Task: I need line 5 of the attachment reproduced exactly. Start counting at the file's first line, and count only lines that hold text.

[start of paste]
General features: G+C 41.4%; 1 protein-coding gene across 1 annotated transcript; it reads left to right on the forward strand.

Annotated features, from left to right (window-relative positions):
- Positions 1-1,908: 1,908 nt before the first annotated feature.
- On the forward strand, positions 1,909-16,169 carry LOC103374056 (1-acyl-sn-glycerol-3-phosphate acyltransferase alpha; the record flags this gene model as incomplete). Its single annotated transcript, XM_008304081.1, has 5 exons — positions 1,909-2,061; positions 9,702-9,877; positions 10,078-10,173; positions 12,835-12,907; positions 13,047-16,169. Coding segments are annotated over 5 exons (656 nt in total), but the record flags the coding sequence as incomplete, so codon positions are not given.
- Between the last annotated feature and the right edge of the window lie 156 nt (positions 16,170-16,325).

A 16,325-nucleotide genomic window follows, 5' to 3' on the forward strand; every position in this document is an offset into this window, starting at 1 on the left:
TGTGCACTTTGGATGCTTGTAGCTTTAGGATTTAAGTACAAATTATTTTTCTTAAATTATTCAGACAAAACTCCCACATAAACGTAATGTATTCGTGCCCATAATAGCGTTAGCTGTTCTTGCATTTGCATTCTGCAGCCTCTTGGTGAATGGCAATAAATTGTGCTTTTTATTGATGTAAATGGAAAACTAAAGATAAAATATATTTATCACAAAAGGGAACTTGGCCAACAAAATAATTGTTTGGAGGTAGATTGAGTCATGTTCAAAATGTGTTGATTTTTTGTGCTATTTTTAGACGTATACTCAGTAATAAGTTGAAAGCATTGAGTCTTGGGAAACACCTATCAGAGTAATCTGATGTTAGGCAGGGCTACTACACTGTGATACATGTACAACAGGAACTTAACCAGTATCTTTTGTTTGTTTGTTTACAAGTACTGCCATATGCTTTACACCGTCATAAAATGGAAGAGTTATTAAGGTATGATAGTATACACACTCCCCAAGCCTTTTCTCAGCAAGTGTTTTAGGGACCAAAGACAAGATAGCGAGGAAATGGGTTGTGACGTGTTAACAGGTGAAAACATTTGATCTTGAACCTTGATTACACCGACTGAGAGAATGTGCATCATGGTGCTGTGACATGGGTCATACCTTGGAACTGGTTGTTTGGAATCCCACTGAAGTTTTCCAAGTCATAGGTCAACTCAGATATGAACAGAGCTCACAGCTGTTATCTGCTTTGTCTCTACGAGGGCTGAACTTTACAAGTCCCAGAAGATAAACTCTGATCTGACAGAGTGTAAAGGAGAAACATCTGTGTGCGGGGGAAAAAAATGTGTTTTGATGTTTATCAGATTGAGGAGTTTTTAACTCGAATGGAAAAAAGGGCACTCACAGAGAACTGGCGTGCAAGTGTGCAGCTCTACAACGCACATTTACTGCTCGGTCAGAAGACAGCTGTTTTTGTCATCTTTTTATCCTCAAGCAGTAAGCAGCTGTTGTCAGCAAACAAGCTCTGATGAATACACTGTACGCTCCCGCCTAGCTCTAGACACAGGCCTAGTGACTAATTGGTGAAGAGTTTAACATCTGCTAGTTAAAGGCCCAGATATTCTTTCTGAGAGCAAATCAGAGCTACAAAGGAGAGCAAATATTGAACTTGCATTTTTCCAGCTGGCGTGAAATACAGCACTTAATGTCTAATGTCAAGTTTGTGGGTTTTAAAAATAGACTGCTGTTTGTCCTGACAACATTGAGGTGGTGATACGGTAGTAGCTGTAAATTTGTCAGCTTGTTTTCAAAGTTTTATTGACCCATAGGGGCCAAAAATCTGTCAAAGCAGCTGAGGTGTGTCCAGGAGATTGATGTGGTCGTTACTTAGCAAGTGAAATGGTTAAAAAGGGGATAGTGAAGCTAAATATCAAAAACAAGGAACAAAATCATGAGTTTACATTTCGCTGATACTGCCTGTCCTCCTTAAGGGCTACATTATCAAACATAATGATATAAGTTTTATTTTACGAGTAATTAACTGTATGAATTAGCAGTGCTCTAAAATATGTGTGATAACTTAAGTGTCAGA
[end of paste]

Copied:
- Between the last annotated feature and the right edge of the window lie 156 nt (positions 16,170-16,325).